He picked up his pace another notch, tearing along the sidewalk beside parked cars. His breath came harder now, as he put everything he had into this mad dash. Another road over, and they were approaching apartment buildings and storefronts. He tried to glance toward the windows as he passed. Surely he could run up to a door, or flag down a car for help. This wasn't the inner city.
But the boys were only a few yards behind. He wasn't sure he could make himself understood to a rescuer, before they'd be on him. And they might be willing to hurt a bystander. The feel of the chase had shifted from an almost cheerful aggression to something deadly serious.
The traffic was sparse, on this darkening weekend evening. A few cars passed in either direction. No one stopped or seemed to notice anything wrong. Dylan wondered what they thought was going on. He was only a few years older than the oldest of his pursuers. Did they look like a team of athletes, out for a training run? Was his fear not visible?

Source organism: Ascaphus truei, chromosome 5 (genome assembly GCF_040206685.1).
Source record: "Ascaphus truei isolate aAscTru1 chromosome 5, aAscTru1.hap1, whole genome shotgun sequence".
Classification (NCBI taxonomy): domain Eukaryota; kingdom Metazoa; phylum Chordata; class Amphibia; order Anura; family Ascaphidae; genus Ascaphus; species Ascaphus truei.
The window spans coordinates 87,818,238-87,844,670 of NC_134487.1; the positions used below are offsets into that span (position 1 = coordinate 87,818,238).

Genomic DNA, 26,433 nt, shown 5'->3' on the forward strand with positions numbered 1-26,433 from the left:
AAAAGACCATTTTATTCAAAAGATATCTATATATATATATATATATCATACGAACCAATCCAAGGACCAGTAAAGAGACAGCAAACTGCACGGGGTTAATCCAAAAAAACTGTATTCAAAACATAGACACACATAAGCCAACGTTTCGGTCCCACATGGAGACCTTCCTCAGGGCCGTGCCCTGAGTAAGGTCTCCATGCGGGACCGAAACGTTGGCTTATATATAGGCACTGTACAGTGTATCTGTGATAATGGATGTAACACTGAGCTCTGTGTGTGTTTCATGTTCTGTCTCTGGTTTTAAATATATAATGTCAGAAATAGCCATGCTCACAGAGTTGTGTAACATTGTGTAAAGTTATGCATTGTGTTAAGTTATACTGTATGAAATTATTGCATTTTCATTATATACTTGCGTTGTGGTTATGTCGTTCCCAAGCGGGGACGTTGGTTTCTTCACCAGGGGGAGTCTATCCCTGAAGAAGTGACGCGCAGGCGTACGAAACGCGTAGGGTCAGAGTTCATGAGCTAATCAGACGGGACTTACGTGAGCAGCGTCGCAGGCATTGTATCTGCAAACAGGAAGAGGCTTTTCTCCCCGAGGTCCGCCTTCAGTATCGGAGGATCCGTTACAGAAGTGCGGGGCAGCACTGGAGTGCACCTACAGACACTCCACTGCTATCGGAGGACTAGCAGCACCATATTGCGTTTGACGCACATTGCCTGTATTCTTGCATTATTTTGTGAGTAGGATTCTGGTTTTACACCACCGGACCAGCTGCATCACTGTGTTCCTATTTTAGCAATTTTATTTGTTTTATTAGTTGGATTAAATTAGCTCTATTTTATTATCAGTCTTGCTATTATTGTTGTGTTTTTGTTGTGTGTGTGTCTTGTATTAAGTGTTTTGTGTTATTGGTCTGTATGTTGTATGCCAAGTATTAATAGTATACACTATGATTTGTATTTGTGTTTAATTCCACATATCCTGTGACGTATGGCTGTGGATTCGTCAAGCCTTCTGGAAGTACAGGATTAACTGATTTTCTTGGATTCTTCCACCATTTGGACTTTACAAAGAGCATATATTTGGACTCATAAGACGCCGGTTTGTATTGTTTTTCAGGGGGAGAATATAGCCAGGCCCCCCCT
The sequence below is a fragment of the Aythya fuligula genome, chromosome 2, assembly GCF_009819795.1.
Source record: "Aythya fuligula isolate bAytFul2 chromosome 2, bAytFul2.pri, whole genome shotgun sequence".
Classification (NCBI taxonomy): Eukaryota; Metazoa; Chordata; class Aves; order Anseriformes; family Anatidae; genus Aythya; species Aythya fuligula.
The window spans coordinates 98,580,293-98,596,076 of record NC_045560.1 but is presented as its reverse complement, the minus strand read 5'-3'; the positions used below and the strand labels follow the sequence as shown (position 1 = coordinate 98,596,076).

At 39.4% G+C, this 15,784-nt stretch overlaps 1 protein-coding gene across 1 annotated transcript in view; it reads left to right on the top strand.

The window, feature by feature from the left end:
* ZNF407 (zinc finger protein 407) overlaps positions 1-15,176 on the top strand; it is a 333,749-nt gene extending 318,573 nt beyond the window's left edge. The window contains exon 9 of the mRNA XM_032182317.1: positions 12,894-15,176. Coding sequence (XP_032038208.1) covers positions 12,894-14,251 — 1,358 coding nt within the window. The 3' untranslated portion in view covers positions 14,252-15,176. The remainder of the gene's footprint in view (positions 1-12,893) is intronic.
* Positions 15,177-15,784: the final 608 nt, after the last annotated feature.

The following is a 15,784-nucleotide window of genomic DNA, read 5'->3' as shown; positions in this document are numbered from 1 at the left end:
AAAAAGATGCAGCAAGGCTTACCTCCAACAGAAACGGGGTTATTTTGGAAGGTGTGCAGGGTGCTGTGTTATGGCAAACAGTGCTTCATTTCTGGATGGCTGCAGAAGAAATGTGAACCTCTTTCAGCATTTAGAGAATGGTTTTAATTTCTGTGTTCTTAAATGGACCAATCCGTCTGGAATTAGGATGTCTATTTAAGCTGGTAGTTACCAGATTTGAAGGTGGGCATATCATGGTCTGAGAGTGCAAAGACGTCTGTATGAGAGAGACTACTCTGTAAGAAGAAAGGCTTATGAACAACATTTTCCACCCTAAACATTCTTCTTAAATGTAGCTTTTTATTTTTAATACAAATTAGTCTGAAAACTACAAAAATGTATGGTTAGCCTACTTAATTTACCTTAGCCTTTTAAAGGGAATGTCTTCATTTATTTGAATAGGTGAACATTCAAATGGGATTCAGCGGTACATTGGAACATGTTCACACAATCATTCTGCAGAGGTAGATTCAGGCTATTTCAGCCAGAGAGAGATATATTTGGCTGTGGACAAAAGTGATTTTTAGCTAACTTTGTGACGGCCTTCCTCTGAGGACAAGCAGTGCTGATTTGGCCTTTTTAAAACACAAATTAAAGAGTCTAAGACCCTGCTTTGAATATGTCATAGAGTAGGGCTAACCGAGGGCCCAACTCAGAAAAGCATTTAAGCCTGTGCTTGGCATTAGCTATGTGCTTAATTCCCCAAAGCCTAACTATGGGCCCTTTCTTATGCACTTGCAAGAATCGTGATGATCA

He'd never run this far, this fast. The pounding of his feet on the sidewalk was almost hypnotic. He wished he knew the area. The longer the chase went on, the more he worried about its ending. What if he got trapped in a dead end? Somehow, he didn't think he'd wind up having a nice conversation with some unknown new running buddies. He dug out another spurt of speed, and gained a few more yards, before the boys kicked it up as well to stick with him.